# On convex functions which are non constant on every segment

I have been studying for the last few weeks the paper Dirichlet problem for demi-coercive functionals by Anzellotti, Buttazzo and Dal Maso. In this work the authors introduced and studied the variational properties of a class of funtionals - that they call demi-coercive. The definition is the following:

Definition. A function $$f\colon \mathbb R^N \to \mathbb R$$ is demi-coercive (DC) if there are $$a>0, b \ge 0$$ and $$\gamma \in \mathbb R^N$$ such that $$a|x| \le f(x) + \langle \gamma, x \rangle + b$$ for any $$x \in \mathbb R^N$$.

Among other interesting characterizations (see Thm. 2.4 of the above paper) one is of particular interest to me as of today. Namely:

Prop. (A) A convex, lower semicontinuous function $$f\colon \mathbb R^N \to [0,+\infty)$$ is DC iff there are no straight lines along which $$f$$ is constant.

I am interested into this proposition for the following reason: I need to modify the above property by considering the more restrictive variant:

Prop/Def. (B) A convex, lower semicontinuous function $$f\colon \mathbb R^N \to [0,+\infty)$$ is ? iff there are no non-trivial straight segments along which $$f$$ is finite and constant.

Indeed, in Prop. (A) the equivalence relies really on the fact that there are no lines on which $$f$$ is constant (so it can be constant on a bounded segment, even on half lines).

On the contrary, in Prop. (B) I want to rule out the possibility that $$f$$ is constant even on a segment.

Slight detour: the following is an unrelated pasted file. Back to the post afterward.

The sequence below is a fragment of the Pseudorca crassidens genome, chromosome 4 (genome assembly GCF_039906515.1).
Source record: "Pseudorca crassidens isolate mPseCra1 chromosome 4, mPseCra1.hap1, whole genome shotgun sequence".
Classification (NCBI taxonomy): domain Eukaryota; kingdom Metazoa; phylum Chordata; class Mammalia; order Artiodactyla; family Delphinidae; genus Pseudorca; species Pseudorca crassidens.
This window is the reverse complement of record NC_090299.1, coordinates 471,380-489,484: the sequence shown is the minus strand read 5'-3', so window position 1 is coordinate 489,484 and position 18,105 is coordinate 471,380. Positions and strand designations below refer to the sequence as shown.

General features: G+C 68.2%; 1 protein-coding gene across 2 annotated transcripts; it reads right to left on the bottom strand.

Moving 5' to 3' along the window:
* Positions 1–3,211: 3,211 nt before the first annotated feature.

Question(s).

1. What should I put in place of (?) ? I would like to know if Prop/Def (B) has ever been considered in literature (do these functions have a name?).

2. I would also like to see if there are equivalent characterizations: in particular, is it possible to say something relating to (B) in terms of the level sets of $$f$$ and their extreme points?

Notice that easy examples of (1-homogeneous) functions satisfying A but not B are the $$\ell^1$$ or $$\ell^\infty$$ norm on $$\mathbb R^N$$, as one can directly check. Notice that for all others $$p \in (1,+\infty)$$ the $$p$$-norm does satisfy both A and B.

• To the down-voter: could you please leave a constructive feedback so that I can modify my question accordingly? Thanks. – Y.B. Mar 11 at 19:35
• I do not know the answer, but if there is no sexy name for this class, it could be called in a descriptive manner "a class of convex functions with strictly convex level sets". This is no shorter than "convex and not constant on any segment", though. – Mateusz Kwaśnicki Mar 16 at 21:35